Portland announces finalists for superintendent role

May 11—The search for a superintendent to lead the state's largest school district looks like it's coming to a close. The Portland school department released the names of two finalists for the position on Thursday.

Ryan Scallon, a Philadelphia school district assistant superintendent, and Eric Moore, senior advisor to the Minneapolis schools superintendent, both have significant experience working in urban school districts and, according to the school district, histories of centering equity in their work.

The school district superintendent search process began at the end of 2022, with planning for stakeholder input and initial candidate recruitment. A team of a dozen members of the Portland community, including district board members, educators, staff, students, graduates, parents and the head of the district's teachers union, have been leading the effort, working with executive search firm Alma Advisory Group to find and vet the right person to take the helm.

Scallon and Moore were chosen from 47 candidates, said Sarah Lentz, the chair of both the superintendent search committee and the school board. The minimum salary for the position is $170,000.

"The Board and Superintendent Search Committee are extremely excited to bring these candidates forward to the community," said Lentz in a news release. "While we wish there were more gender diversity, these candidates emerged at the top of our rigorous selection," Lentz said of the two male finalists. "We believe their strengths, experiences, and commitment to equity are solid and impressive. Both finalists are an excellent fit for the district."

Moore was the subject of an investigation by the Minneapolis school department in 2022 regarding a text message exchange between himself and the head of the Minneapolis teachers union while he was on the team negotiating a new contract with the union.

Moore, the district's senior accountability, research and equity officer at the time, texted Minneapolis teachers union President Greta Callahan asking if she would support him taking the role of interim superintendent. The district investigated the communication and found no wrongdoing. School district officials said they could not provide further information Thursday.

The search committee in Portland learned of the incident during the search process and, as Moore's current district found no wrongdoing, decided to move forward with his candidacy, Lentz said.

"Moore has been open and forthcoming to our requests for more information and we now have a more complete understanding of what transpired and why," Lentz wrote. When asked to elaborate on the search committee's understanding of the incident, Lentz responded, "As we are still in a deeply competitive process with two candidates, I urge you and others to participate in the process to understand more about Mr. Moore and his experiences in Minneapolis."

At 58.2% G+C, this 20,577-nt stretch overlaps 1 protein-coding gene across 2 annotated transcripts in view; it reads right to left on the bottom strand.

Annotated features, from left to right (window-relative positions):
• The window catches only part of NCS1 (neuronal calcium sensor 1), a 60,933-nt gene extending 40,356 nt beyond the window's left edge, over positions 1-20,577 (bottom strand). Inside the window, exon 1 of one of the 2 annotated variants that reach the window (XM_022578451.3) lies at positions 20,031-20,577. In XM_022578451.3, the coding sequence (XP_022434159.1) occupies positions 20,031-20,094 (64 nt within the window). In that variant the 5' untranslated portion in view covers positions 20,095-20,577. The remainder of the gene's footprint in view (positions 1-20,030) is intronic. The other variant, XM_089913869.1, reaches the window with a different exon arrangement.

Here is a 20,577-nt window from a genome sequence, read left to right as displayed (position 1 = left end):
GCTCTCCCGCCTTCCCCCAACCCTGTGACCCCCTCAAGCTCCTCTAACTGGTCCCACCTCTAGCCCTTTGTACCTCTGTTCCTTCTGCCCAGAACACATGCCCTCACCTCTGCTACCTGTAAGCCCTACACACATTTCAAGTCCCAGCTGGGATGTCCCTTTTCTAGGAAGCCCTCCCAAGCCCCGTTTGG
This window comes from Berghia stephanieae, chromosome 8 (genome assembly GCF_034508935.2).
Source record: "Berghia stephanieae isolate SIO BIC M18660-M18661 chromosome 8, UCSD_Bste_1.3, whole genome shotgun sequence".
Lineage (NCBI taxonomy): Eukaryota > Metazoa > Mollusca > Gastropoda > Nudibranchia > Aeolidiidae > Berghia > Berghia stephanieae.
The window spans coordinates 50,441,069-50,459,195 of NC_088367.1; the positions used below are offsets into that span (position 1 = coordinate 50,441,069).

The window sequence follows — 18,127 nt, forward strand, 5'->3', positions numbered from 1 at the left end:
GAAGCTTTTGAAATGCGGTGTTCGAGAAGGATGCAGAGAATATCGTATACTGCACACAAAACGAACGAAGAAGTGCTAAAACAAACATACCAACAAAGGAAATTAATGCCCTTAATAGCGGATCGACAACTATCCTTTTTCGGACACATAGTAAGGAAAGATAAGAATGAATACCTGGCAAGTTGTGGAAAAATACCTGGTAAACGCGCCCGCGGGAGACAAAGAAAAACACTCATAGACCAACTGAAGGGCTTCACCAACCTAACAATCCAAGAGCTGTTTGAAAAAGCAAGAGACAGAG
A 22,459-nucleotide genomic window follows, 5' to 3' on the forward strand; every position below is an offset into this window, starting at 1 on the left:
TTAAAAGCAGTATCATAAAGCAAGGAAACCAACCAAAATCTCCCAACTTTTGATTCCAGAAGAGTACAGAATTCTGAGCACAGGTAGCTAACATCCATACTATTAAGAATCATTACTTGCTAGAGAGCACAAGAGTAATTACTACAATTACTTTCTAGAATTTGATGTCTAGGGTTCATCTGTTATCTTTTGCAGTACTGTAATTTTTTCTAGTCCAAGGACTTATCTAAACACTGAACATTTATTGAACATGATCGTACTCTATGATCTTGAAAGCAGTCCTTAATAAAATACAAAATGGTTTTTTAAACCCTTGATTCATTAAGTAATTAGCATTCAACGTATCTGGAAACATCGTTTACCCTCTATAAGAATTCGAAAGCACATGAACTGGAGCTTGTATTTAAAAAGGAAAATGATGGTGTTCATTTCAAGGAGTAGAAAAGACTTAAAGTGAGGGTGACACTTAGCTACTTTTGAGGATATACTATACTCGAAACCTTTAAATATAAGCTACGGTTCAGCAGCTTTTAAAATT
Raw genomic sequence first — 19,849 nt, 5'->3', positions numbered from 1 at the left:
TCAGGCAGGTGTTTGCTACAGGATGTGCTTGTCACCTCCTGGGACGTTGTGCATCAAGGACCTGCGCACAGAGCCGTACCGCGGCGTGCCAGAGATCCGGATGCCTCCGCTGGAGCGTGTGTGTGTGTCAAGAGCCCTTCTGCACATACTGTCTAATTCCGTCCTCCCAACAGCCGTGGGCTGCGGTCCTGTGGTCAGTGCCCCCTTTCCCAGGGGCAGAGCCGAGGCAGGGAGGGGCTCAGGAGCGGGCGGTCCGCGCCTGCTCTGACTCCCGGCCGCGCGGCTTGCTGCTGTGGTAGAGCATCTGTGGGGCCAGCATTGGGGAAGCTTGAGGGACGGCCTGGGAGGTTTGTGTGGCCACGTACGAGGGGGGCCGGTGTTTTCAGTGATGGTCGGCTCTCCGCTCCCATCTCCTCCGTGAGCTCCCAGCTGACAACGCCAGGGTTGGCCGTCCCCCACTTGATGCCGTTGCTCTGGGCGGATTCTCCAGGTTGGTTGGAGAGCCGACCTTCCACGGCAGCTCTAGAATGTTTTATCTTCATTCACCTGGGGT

Moore holds a bachelor's degree in English and education from Langston University in Oklahoma, a masters of public affairs from the University of Minnesota and is currently working toward his Doctor of Education in educational policy and administration, also from the University of Minnesota. He anticipates finishing the degree this year.

Moore has been working in education administration for almost his entire career, taking some brief breaks to work in education research and advocacy and to continue his education. His past roles include director of student services and diversity at a Minnesota school district that currently serves around 40,000 students and administrative positions in the Minneapolis public school system, which he joined in 2013, including senior office of accountability, research and equity and interim chief of academics.

Scallon holds a bachelor's degree in economics with a concentration in management from University of Pennsylvania's Wharton business school, a master's in education from the University of Pennsylvania and a Doctorate in Education from Temple University in Philadelphia.

Scallon started his career as a classroom educator, teaching at public schools in Philadelphia and Milwaukee. After getting his master's, he moved into administrative roles. Over the years he has been assistant principal, principal, assistant superintendent and academic officer. He has experience working with school districts that, like Portland Public Schools, have significant numbers of multi-lingual learners and students receiving specialized services.

The new superintendent will take the reins from Melea Nalli and Aaron Townsend, Portland's interim co-superintendents, neither of whom applied for the job. Nalli and Townsend have been serving in their roles since January, following the resignation of former superintendent Xavier Botana. Botana was originally scheduled to leave his job at the end of the school year but in December submitted his resignation amid a district-wide payroll crisis in which hundreds of employees were paid incorrectly or late, sometimes by months.

In a statement after the board vote, Botana, who was hired in 2016, said he recognized his responsibility for the payroll issues but that he was also proud of many of the things he accomplished during his time as superintendent, including his management of the pandemic, support of marginalized groups and longevity with the district compared with some of his predecessors.

The superintendent candidates are scheduled to be in Portland on May 17 and 18 to meet with panels of staff, community members, students and other stakeholders. The meetings will be livestreamed, recorded and available until May 20 for community members to watch and provide feedback to the district. The search committee is scheduled to make a final recommendation to the board on May 23, and the board hopes to announce its decision by May 30, the district said. The chosen candidate is scheduled to begin on July 1.